I'm a member of a book club with some co-workers and I realize this makes me both a total nerd and also really old. I'm okay with it because I love to read and really, what better way to discuss a book but with some appetizers and booze in the presence of friends? Last night we had the meeting at my place and aside from freaking out all day about how to arrange the food, which wine to serve, and whether or not Nate would clean up his CRAP from the living room before the girls arrived....it was a fabulous time. We read The Shack this month and I knew our discussion would be intense and enlightening. This book is 'theological fiction' which means that God and religion and faith all play a huge part in the plot. I guess it could be considered a 'Christian' book but then again some traditional conservative Christians are the book's biggest critics. They say the book is heresy, dangerous, and simply incorrect. I'll admit that the drama surrounding this book is one of the reasons I wanted to read it for myself, to form my own opinions. And now you have to read about them.
I'm not going to go too deep into the plot in case someone out there wants to read the book without me spoiling the fun. But here is the bottom line [that is all over the internet and even the back cover, so I'm not ruining anything]:
The main character, Mack, is totally ticked at God. His youngest daughter, Missy, gets abducted and brutally murdered at The Shack and even though I'm not a mom yet, I believe that would be every parent's worst nightmare. So then a few years later he gets this note in his mail box from God suggesting that they meet at The Shack. The fact that God sent him a note via the USPS isn't even the weirdest part.....just wait until Mack actually meets God face-to-face. All I'm going to say is that the Trinity is ethnically diverse, full of personality, and they love to eat home-cooked meals made by God the Father. You definitely have to remind yourself that this is FICTION and keep an open mind. But it forces you to think outside the box and has a few great take-home messages.
Forgiveness, for one, is a huge theme of this book. I know I've personally struggled with forgiveness in the past because it's just so easy to keep a grudge. I also think us women tend to harbor negativity more easily than men. Come on ladies, you know we like to bottle up our feelings and let them accumulate until we explode. We hold onto past mistakes far too often and I honestly think it only hurts us. Sorry to generalize here, maybe it's just me but I think our gender tends to do this as a whole, too.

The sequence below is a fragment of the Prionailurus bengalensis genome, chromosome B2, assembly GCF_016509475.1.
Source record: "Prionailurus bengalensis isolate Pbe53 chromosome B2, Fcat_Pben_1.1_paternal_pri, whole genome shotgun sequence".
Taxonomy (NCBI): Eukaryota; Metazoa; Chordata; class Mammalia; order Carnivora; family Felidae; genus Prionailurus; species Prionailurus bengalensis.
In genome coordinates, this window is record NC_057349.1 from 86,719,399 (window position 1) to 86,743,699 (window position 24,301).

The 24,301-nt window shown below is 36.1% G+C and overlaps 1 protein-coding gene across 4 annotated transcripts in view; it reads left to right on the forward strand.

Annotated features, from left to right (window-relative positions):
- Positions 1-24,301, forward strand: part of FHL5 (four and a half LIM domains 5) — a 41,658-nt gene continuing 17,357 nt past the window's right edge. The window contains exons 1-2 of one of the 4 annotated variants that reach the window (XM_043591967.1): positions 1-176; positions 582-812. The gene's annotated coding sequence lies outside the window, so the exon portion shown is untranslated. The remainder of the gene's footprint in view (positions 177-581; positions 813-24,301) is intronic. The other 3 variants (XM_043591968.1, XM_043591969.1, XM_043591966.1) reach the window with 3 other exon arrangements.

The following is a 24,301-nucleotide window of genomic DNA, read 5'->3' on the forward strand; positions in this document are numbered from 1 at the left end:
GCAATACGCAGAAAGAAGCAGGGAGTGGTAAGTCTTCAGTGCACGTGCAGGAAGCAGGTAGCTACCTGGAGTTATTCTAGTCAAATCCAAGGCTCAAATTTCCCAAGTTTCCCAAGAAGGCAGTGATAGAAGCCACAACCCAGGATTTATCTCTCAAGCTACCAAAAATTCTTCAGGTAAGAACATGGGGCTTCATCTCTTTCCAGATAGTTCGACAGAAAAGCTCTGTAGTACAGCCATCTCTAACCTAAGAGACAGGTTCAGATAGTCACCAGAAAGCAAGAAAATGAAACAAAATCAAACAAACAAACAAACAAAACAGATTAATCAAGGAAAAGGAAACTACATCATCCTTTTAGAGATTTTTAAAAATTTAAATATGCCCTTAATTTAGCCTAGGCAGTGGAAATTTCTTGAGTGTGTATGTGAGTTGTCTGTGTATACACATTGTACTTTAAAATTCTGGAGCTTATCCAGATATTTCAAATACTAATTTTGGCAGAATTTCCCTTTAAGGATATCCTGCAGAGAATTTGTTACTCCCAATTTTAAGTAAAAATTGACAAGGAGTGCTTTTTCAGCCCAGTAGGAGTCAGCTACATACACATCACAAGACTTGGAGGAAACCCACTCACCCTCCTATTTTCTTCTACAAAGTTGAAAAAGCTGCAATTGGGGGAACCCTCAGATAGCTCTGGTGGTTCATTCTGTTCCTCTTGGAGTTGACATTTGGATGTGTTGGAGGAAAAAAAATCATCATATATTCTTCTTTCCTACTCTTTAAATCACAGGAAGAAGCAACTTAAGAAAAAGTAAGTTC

So one of my favorite quotes from the book about forgiveness:
"Forgiveness is first for you, the forgiver to release you from something that will eat you alive; that will destroy your joy and your ability to love fully and openly."
It's true, isn't it? When we hold onto past mistakes of our own or of others we only hurt ourselves. We're just denying ourselves happiness that exists in the present moment. Deep thought, huh?
Another interesting theme in the book is the famous question: "Why do bad things happen to good people?" I must say that I've been incredibly blessed in my life with amazing parents, a great childhood, an enjoyable career, and a wonderful husband. I really can't complain about too much in my life but when Keri was diagnosed, I really struggled with the whole 'Why, God?' question. It just didn't seem fair and my whole logical world turned upside down. I cried a lot and was angry and just didn't understand [and of course, my emotional experience was peanuts compared to Keri living through it....love you, Ker!].
The Shack doesn't directly answer the question as concisely as I had hoped. I definitely wanted a black and white answer as to WHY these things happen in life, like an epiphany of sorts saying, "Oh....that makes total sense now, I understand why crappy stuff happens." But really, it's not that simple. All the book says is that God does not want us to suffer and it's not his plan for bad things to happen. But he also doesn't intercede on our behalf every time we get in trouble, for reasons we just can't understand. We live in a sinful world but I'm still naive enough to think everything happens for a reason, even if we don't get it right away. I still don't know why Keri had to get cancer.....but I can definitely see some positive outcomes she's experienced through her journey. It's still a tough question, isn't it?
I could go on and on about the book but I won't. I will just say that I gave it 3 out of 5 stars on Good Reads and would suggest reading it just because it makes you think. I'm all for the mindless feel good books because easy reads make me happy. But sometimes the books that aren't so happy, ones that really work your brain a bit, are even better.
I know everyone has a different type of faith, a unique relationship with God and religion and churches. I myself have been exposed to numerous Christian denominations and am still trying to figure out where I fit in the best as I grow spiritually. But this book affirms the fact that you don't have to sit in a church pew to know God and heck, you might even find him in the craziest places imaginable.
And with that, I'm onto reading Eclipse. Nothing like switching from God to vampires with the turn of a page. :)